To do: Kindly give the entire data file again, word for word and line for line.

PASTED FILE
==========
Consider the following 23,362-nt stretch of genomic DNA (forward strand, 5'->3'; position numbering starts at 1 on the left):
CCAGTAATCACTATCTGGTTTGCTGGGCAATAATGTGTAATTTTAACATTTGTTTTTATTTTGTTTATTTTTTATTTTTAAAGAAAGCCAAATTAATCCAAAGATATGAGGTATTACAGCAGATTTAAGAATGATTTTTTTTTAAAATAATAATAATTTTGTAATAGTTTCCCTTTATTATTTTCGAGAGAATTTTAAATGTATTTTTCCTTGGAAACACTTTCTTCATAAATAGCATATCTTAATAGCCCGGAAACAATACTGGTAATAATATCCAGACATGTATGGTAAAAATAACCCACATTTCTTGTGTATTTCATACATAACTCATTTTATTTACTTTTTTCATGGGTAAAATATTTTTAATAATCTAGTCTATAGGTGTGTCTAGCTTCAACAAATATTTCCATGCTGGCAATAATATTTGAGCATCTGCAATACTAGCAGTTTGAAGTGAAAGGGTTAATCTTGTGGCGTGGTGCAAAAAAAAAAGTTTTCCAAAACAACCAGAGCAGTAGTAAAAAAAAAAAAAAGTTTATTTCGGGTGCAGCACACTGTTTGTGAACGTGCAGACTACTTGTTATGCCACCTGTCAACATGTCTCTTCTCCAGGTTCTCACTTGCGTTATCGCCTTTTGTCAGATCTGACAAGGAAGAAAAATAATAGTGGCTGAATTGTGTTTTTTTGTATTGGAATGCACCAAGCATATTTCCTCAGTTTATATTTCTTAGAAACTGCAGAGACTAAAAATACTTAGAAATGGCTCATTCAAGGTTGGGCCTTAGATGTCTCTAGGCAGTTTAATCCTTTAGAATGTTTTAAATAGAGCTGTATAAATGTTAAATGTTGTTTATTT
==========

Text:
Consider the following 23,362-nt stretch of genomic DNA (forward strand, 5'->3'; position numbering starts at 1 on the left):
CCAGTAATCACTATCTGGTTTGCTGGGCAATAATGTGTAATTTTAACATTTGTTTTTATTTTGTTTATTTTTTATTTTTAAAGAAAGCCAAATTAATCCAAAGATATGAGGTATTACAGCAGATTTAAGAATGATTTTTTTTTAAAATAATAATAATTTTGTAATAGTTTCCCTTTATTATTTTCGAGAGAATTTTAAATGTATTTTTCCTTGGAAACACTTTCTTCATAAATAGCATATCTTAATAGCCCGGAAACAATACTGGTAATAATATCCAGACATGTATGGTAAAAATAACCCACATTTCTTGTGTATTTCATACATAACTCATTTTATTTACTTTTTTCATGGGTAAAATATTTTTAATAATCTAGTCTATAGGTGTGTCTAGCTTCAACAAATATTTCCATGCTGGCAATAATATTTGAGCATCTGCAATACTAGCAGTTTGAAGTGAAAGGGTTAATCTTGTGGCGTGGTGCAAAAAAAAAAGTTTTCCAAAACAACCAGAGCAGTAGTAAAAAAAAAAAAAAGTTTATTTCGGGTGCAGCACACTGTTTGTGAACGTGCAGACTACTTGTTATGCCACCTGTCAACATGTCTCTTCTCCAGGTTCTCACTTGCGTTATCGCCTTTTGTCAGATCTGACAAGGAAGAAAAATAATAGTGGCTGAATTGTGTTTTTTTGTATTGGAATGCACCAAGCATATTTCCTCAGTTTATATTTCTTAGAAACTGCAGAGACTAAAAATACTTAGAAATGGCTCATTCAAGGTTGGGCCTTAGATGTCTCTAGGCAGTTTAATCCTTTAGAATGTTTTAAATAGAGCTGTATAAATGTTAAATGTTGTTTATTT